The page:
One ubiquitous term in law department management circles is “productivity.” As typically used, “productivity” assumes that value results from the task. To sharpen 400 pencils in four hours may be high output level, but it is not “productive.” “Productivity” also assumes some level of commendable quality. A lawyer who proofs 400 pages in a day, but 50 typos and errors slip through, is not “productive.” The term also assumes that the productive person is using his or her abilities efficiently for their level. To address 400 envelopes in a day may be productive for a secretary, but not for a general counsel.
Fourth, a period of comparable time is assumed; to write three appellate briefs sounds impressive, but not if it takes eight months. Finally, implicit in the definition of “productivity” are metrics, some countable aspect.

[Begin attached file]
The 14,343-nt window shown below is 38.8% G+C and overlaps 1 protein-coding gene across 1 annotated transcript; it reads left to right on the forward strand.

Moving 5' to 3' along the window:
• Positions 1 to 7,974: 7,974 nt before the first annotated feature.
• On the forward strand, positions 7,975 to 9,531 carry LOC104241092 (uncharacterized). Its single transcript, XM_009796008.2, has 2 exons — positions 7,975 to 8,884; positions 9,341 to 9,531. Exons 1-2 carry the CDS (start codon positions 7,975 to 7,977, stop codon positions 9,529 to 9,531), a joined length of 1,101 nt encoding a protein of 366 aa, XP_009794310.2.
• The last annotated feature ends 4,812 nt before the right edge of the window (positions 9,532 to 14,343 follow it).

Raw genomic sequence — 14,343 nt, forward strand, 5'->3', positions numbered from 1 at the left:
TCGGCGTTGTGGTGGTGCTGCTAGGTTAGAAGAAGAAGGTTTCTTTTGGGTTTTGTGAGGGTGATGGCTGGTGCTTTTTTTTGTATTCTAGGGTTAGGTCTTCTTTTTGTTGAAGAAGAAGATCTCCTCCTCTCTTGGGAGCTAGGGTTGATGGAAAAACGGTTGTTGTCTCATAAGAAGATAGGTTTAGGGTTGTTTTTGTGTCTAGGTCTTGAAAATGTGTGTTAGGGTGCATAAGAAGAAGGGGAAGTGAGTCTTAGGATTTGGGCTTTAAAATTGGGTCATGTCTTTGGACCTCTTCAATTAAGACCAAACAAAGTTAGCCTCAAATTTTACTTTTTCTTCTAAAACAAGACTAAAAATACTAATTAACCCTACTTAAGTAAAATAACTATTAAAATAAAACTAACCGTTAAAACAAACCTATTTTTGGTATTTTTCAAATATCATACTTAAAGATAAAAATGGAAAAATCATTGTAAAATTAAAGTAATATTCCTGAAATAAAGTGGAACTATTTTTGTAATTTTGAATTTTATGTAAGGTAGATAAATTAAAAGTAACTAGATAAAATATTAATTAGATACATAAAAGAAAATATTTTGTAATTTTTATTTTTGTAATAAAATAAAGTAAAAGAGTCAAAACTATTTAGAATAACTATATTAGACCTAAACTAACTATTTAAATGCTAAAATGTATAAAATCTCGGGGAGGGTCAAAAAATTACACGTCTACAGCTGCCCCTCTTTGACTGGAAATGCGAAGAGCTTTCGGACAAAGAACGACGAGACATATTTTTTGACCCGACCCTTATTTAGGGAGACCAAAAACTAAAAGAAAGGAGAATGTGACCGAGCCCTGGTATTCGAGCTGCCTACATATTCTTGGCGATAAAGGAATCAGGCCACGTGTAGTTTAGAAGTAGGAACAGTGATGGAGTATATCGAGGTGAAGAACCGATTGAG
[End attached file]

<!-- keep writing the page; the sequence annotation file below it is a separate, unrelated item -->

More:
Thus, for law department managers the immanent characteristics of “productivity” are a quantifiable amount of worthwhile services accomplished well by the right level in an appropriate period of time (See my posts on productivity of Dec. 3, 2005 on 30; May 7, 2006 on semantic network software; May 17, 2006 on technology; June 6, 2006 on Honeywell’s initiatives; and July 5, 2006 on the Horndal effect.) .